The Kingdom, Soho Theatre
Monday 29th October 2012
Finding the mythic echoes of the ancient Greeks in stories about the modern world is not just confined to past greats such as TS Eliot, but is also used by contemporary adapters of old tragedies. Yet Colin Teevan’s new play, which shadows the lives of Irish navvies working in England with echoes from Greek tragedy, goes one better. Asked by the director Lucy Pitman Wallace to rewrite the Oedipus myth through the lens of Krapp’s Last Tape, the playwright has come up with The Kingdom.
Teevan’s ambitious idea is to marry stories from the great migrations of Irish workers to England, from the 19th century to the 1970s, with the tragedy of the lame one from ancient Greece. The result is part history reimagined, part classical mythology and part psychological nightmare. The result is a subtle, sinewy and serpentine text that creates a unique world which is both intellectually impressive and, for the average audience member (including me), frankly rather baffling. Sadly, it’s also a bit dramatically inert.
The first problem is that Teevan attempts to retell the Oedipus myth by using just three speakers, three men: one old, one middle-aged and one young. Between them, they share all the characters, from Oedipus to King Laius and Queen Jocasta, from the Sphinx to the blind seer Tiresias. Plus assorted other characters. On the page this is immensely impressive; on stage it is asking a lot. It is difficult to follow. You lose your bearings. Soon I began to feel that I was trapped in a never-ending labyrinth, where dark tunnels only occasionally break into caverns dimly lit by spluttering torches and where the hot breath of the Minotaur might raise the hairs on the back of your neck.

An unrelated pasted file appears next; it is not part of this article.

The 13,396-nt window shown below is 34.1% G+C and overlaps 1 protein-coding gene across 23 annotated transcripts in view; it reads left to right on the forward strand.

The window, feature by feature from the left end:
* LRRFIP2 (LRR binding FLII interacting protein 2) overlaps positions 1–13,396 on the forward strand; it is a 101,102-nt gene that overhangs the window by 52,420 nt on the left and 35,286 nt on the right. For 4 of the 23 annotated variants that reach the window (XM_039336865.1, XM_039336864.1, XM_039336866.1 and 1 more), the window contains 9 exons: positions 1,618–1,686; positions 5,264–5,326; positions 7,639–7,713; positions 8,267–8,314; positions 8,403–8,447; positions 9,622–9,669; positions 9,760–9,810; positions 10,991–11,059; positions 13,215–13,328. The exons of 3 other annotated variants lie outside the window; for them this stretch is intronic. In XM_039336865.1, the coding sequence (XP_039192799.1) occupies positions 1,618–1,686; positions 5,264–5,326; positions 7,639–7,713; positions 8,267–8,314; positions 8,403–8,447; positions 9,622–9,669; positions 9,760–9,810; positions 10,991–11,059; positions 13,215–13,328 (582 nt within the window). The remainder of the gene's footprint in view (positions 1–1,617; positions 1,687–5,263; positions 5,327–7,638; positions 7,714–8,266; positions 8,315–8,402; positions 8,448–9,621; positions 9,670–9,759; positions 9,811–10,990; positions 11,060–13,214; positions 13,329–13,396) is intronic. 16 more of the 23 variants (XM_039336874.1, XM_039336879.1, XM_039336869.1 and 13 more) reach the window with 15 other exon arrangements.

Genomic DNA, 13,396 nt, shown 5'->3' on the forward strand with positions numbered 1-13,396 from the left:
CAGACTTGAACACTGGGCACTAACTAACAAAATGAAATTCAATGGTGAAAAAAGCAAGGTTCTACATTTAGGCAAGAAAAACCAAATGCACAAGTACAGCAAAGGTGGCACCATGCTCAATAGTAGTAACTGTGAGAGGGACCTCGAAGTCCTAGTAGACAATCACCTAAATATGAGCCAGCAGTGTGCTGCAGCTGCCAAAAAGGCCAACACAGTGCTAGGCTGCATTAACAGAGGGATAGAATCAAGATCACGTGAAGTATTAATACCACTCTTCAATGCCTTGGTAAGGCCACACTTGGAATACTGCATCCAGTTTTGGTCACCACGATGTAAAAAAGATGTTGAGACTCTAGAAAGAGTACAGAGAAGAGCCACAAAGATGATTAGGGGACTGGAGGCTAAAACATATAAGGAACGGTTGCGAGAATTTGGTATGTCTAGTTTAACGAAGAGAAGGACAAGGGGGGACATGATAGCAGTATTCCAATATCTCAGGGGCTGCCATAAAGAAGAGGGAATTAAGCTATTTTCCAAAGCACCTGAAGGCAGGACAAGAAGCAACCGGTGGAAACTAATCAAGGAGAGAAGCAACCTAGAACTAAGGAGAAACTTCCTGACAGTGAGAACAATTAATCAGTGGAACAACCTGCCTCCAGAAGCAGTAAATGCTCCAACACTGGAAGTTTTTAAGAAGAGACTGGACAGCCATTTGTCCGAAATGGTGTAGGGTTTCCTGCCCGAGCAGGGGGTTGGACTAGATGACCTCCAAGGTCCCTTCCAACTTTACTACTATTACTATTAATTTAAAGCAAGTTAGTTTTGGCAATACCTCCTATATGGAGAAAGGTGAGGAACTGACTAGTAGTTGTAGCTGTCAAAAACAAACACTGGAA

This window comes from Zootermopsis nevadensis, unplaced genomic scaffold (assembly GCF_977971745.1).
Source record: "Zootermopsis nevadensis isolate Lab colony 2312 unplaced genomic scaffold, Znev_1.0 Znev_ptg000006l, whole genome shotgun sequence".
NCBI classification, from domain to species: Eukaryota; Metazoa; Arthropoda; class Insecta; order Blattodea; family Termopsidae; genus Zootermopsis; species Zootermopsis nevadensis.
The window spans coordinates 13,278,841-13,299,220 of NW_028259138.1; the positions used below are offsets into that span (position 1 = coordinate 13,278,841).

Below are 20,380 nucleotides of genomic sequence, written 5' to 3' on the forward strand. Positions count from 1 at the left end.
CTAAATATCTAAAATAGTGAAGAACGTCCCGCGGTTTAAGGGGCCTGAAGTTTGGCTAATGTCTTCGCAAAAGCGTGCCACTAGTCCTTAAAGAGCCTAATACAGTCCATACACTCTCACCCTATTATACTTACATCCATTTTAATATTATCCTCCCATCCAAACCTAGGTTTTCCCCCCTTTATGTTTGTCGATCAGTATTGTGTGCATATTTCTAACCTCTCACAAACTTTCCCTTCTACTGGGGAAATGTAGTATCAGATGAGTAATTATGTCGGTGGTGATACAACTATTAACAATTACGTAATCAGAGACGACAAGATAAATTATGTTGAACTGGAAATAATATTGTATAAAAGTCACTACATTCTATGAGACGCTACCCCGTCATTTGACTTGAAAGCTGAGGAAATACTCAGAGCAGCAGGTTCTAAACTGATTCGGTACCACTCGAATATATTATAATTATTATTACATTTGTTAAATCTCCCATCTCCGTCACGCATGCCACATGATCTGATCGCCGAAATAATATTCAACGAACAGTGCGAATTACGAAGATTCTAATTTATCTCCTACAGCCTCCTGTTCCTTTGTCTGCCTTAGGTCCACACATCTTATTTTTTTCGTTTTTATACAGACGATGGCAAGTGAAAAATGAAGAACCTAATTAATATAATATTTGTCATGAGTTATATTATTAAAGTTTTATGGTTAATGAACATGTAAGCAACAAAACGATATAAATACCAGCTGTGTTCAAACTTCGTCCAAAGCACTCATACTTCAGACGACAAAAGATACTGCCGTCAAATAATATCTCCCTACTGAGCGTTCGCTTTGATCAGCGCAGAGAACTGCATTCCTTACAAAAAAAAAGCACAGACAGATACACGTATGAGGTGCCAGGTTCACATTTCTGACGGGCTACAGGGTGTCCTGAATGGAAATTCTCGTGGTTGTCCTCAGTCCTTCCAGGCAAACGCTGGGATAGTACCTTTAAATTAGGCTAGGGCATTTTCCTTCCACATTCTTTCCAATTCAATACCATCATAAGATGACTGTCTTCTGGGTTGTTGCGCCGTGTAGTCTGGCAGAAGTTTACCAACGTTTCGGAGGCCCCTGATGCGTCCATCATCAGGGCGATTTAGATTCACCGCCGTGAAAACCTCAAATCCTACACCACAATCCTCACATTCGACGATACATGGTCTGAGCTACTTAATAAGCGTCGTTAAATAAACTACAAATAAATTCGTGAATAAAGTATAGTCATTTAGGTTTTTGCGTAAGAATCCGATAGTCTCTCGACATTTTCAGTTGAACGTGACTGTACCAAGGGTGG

I felt lost, puzzled, and then suddenly dazzled by a passage of exceptional writing. This myth-land is an odd place. Characters have comprehensible names such as Boss Carbery and John Bull, but they are also called Horse, Elephant, Prophet and Angel. In this strange hybrid play the great migrations of Irish workers have a strong contemporary resonance — they are the makers of modern Britain. At the same time, Teevan — who was born in Ireland — paints a picture of Irishness as Diaspora: there is pain, grit and ambition. Exile. And the hardness of the life of the migrant who has nothing to sell but his muscle power is echoed by the hard stones of the barren set.
On this rocky road and building site, designed by Jessica Curtis, the three actors spend the play digging the ground, breaking up rocks and shovelling the pieces into a truck. Digging is also a metaphor for excavating old truths and hidden secrets. As well as rapes and other crimes, there is a tinker’s curse and an ambiance soaked with beliefs about the Holy Virgin. As each actor talks directly to the audience, rather than to the other characters on stage, the narrative loops and loops.
Comprehension is not helped by Pitman Wallace’s production, which gives the three men plenty of hard work to do with shovels and picks, none of it remotely convincing, but all of it effectively distracting. In a dusty, hard environment, the actors do their best with this difficult tale: as the Young Man, Anthony Delaney’s freshness and spirit contrasts well with Owen O’Neill (award-winning one-man performer and adaptor of The Shawshank Redemption) and his passionate intensity. By the end, both men are eclipsed by Gary Lilburn, who achieves a haunting resonance in his final speech. But, even at 70 minutes, this is an intractable and gruelling evening.
This review first appeared on The Arts Desk